Earlier this month Stephen and I loaded up the boys and all our camping gear and started driving west. The boys were out of school on Friday, and the following Monday we set off. No sense in dilly-dallying to take our summer vacation when the Texas temperatures have started to soar. June would work just fine for our boys’ first adventure in the West Texas mountains that Stephen and I both love.
Over the last year and a half since our marriage, we’ve taken the boys camping several times in parks within an hour’s driving distance of our house, and once at my grandparents’ place. We spent our honeymoon (without the boys, of course) in West Texas, driving and hiking in the mountains around Fort Davis and in the Big Bend area, and many times on that trip we gazed upon the desert landscape from the heights of the mountains and said to each other, “Let’s bring the boys here to camp in a few years.”
Thankfully, we decided not to wait a few years for that trip. Why wait when you’ve got four boys who adore sleeping outside and running around in the trees and rocks for hours and reading by flashlight snuggled up in their tents at night? All four boys love to hike, love to wind through trails looking for sticks and cactus and lizards and birds, and all four would just as soon eat outside at a picnic table with crumbs flying as they would sit at my dining table where the rule is whoever makes the biggest mess has to sweep up at the end of the meal. I love a good picnic myself and am happy to oblige their need for outdoor time.
Every time we take an overnight camping trip, the boys complain that we’re going home too early. When we’ve gone for two nights…same complaint. So we decided to give a longer trip a try. And if you’re going to camp for longer, might as well go all out and trek to a further distant location where the longer stay will be worth the drive. It didn’t take us long to decide. West Texas. Davis Mountains. Balmorhea. Monahans.
Our first two nights were at Balmorhea State Park, where the boys spent three days swimming in the spring-fed pool. I wrote about this park on my first stay in Balmorhea in March 2012 while still single, a month before Stephen and I started our long distance correspondence — it completely blows my mind that a little over two years later Stephen and I are married and his sons are now my step-children. It is my true delight to have watched these boys play as hard as they could in this watering hole for three magnificent, sun-soaked days, the Davis Mountains keeping watch over us in the background.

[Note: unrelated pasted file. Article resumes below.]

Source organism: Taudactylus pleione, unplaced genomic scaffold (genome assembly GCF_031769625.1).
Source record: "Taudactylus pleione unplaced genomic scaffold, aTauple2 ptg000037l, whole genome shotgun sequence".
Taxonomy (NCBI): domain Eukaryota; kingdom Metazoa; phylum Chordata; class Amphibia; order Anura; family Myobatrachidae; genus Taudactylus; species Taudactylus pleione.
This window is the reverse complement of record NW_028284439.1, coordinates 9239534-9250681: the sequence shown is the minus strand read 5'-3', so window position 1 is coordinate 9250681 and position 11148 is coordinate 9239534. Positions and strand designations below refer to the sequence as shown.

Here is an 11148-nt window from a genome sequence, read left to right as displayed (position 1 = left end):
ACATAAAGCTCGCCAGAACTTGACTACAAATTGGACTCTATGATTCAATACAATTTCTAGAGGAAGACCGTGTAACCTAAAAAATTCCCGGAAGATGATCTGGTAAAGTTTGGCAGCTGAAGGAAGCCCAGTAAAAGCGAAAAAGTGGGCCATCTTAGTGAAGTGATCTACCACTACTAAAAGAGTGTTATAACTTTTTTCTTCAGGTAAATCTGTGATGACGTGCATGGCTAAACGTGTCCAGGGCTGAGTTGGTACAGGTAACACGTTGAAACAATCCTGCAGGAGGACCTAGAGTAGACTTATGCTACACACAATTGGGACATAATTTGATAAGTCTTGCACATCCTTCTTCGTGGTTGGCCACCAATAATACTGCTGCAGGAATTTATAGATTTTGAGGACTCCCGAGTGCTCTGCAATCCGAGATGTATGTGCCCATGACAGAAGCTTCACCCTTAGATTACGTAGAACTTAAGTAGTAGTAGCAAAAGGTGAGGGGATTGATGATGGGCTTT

From there we moved on to Fort Davis and Davis Mountains State Park. After just three days of camping, the boys acted like castaways who hadn’t had a decent meal in weeks when we took them to dinner at the restaurant in the Indian Lodge inside the state park. If you ever want your kids to gush with gratitude for taking them out to eat, try camping for a few days. They drooled over the menus, took photos with their iPods of everything around them, and ate their dinner with great gusto, like we’d never taken them to a restaurant in their lives. The next day when we took them hiking at the top of Skyline Drive and looked down on the Indian Lodge from above, they reminisced fondly of our meal there the day before, such an impression it made on them.
The boys took hundreds of photos of the landscapes, our campsites, and the hiking trails. I remember carrying around film cameras on our family vacations when I was a kid, maybe using two or three 24-photo rolls of film in the course of a week. I love that the boys shared that same delight to capture all their memories from the trip.
I also love that when we told them we were going on our family vacation in West Texas, they didn’t grumble or give us the same response we get from so many people who’ve never been there — “West Texas? There’s nothing out there. Won’t it be really hot? And boring?” You’re thinking of Lubbock. Or Midland. Try the Davis Mountains or Balmorhea. I was wearing long pants and a sweatshirt in the mornings while making breakfast on our camp stove, and it was too chilly for sane people (i.e. me and Stephen, but not the kids) to get in the water to swim until after noon. And we were far from bored, not by a long shot. We came home with a long list of things we didn’t get to do and see on this trip that we’re having to save for the future.
I love that the boys are growing up with this week of camping as their first impression of West Texas. I love that they aren’t suffering under the same false conclusion of the majority of Texans, that you have to go to New Mexico, Colorado, or Wyoming to enjoy the mountains. These boys know the truth. West Texas is the best Texas.
Don’t feel sorry for us for spending our family vacation out here. Be jealous.